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By Rachel H. Khedouri, Esq. and Stacy L. Fode, Esq.

On February 9, 2022, Governor Newsom signed Senate Bill 114 bringing back COVID-19 supplemental paid sick leave (“SPSL”) to California employees. As California employers will recall, the prior iteration of SPSL – which expired on September 20, 2021 — required companies to provide 80 hours of sick leave for absences related to COVID-19; the new law is similar to the 2021 SPSL but not identical.

Although the new law is effective February 19, 2022, it applies retroactively to require employers to provide SPSL for leaves taken for covered reasons between January 1, 2022 and September 30, 2022.

Here are answers to the key questions California employers are asking regarding the new SPSL:

WHO is covered? All employers with more than 25 employees must provide SPSL to their California employees – regardless of length of service — who are unable to work or telework for a covered reason (see “WHY can SPSL be taken” below). In determining whether they meet the 25-headcount threshold, companies must count all employees nationwide. Separate provisions not discussed here apply to firefighters and providers of in-home supportive services or waiver care services.

WHY can SPSL be taken? The leave is available where the employee is unable to work or telework because:

  1. The covered employee is subject to a quarantine or isolation period related to COVID-19 as defined by an order or guidance of the State Department of Public Health, the federal Centers for Disease Control and Prevention, or a local public health officer who has jurisdiction over the workplace.
  2. The covered employee has been advised by a health care provider to quarantine or isolate due to COVID-19.
  3. The covered employee is attending an appointment for themselves or a family member (defined as child, parent, sibling, grandchild, grandparent or spouse/registered domestic partner of the employee) to receive a vaccine or a vaccine booster for protection against COVID-19.
  4. The covered employee is experiencing symptoms, or caring for a family member experiencing symptoms, related to a COVID-19 vaccine or vaccine booster that prevent the employee from being able to work or telework.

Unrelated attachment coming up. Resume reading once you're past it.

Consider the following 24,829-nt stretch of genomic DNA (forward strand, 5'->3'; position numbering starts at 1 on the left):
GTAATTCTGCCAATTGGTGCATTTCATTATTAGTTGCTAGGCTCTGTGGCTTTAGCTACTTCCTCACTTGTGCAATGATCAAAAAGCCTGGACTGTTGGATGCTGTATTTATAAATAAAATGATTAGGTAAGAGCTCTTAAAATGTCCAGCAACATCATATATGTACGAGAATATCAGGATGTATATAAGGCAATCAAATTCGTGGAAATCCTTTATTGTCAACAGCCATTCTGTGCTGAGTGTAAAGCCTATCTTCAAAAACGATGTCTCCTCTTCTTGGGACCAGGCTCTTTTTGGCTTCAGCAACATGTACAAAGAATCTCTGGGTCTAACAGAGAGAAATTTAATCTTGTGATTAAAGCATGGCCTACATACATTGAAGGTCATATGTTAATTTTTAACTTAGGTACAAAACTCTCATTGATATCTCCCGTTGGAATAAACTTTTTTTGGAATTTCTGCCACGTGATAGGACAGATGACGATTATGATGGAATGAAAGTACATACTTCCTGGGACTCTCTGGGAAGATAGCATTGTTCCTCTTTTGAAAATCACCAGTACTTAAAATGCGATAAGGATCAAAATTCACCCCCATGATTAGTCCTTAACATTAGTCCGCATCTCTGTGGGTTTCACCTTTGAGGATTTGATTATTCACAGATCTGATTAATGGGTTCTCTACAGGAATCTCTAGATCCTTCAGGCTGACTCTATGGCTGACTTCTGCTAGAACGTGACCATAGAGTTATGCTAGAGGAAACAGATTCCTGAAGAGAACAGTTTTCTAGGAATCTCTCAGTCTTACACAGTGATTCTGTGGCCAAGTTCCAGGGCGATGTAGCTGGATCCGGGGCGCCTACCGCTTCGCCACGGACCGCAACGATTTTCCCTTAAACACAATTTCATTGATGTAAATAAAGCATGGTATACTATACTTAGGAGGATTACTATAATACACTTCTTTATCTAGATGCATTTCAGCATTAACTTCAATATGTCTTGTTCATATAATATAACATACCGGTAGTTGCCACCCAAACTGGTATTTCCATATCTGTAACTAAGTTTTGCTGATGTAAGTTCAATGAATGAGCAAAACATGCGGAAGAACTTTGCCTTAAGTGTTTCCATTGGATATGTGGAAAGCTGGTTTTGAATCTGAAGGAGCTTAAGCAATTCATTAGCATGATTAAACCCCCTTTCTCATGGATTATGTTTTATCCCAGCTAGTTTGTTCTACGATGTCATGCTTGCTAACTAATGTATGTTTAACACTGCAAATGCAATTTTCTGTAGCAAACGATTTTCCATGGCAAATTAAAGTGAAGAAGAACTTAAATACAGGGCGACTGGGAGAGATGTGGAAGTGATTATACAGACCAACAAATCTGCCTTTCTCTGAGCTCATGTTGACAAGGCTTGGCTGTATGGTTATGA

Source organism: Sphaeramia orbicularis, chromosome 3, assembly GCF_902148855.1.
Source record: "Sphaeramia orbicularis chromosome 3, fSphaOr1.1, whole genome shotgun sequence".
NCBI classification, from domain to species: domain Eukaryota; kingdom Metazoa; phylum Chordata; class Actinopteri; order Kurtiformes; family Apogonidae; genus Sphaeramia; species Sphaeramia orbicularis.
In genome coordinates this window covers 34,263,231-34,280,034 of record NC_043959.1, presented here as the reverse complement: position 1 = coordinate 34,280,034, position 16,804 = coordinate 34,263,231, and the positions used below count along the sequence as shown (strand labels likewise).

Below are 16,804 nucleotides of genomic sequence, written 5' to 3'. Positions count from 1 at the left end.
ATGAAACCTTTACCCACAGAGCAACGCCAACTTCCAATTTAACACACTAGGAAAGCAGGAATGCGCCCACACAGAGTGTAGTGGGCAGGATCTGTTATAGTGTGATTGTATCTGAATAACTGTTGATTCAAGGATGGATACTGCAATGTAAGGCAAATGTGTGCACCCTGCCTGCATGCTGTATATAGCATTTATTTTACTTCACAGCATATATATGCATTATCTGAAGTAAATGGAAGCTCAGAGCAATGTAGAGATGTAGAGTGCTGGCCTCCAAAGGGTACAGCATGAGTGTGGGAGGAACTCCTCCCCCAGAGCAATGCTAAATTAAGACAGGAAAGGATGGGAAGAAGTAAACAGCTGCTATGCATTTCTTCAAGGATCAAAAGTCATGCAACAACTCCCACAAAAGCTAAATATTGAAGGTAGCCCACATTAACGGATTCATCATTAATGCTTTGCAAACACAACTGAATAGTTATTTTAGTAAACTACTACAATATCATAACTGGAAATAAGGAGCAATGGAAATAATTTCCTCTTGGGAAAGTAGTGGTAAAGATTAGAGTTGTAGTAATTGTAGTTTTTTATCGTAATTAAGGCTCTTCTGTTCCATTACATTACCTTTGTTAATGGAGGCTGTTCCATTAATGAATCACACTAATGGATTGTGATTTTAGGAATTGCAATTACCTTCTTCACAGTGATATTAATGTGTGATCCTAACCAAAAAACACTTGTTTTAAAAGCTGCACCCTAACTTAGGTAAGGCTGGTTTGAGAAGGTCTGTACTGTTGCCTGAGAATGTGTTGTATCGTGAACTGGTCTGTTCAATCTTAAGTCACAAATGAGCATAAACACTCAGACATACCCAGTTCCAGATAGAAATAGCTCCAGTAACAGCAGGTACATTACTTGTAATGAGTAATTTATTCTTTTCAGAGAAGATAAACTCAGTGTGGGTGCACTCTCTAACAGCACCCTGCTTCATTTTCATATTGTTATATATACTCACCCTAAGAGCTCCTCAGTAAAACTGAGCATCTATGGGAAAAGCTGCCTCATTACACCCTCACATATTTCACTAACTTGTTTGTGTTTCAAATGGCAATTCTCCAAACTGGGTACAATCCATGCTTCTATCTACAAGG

5. The covered employee is experiencing symptoms of COVID-19 and seeking a medical diagnosis.
  6. The covered employee is caring for a family member who is subject to an order or guidance or who has been advised to quarantine or isolate.
  7. The covered employee is caring for a child whose school or place of care is closed or otherwise unavailable for reasons related to COVID-19 on the premises.

HOW much leave must be providedFull-time employees are entitled to up to 40 hours of SPSL when they are unable to work for one of the above reasons; part-time employees may take a proportionate number of hours based on their regular schedule. Employees may take up to an additional 40 hours (or part-time equivalent) if they or the family member they are caring for tests positive for COVID-19. Employers may require proof of the positive COVID-19 test results of the employee’s family member before paying the additional leave. For employees seeking additional leave because they tested positive, the employer may require the employee to submit to a diagnostic test taken on or after the fifth day following the original test; the company must provide the second test at no cost to the employee. Employers may deny additional leave if the employee refuses to provide documentation.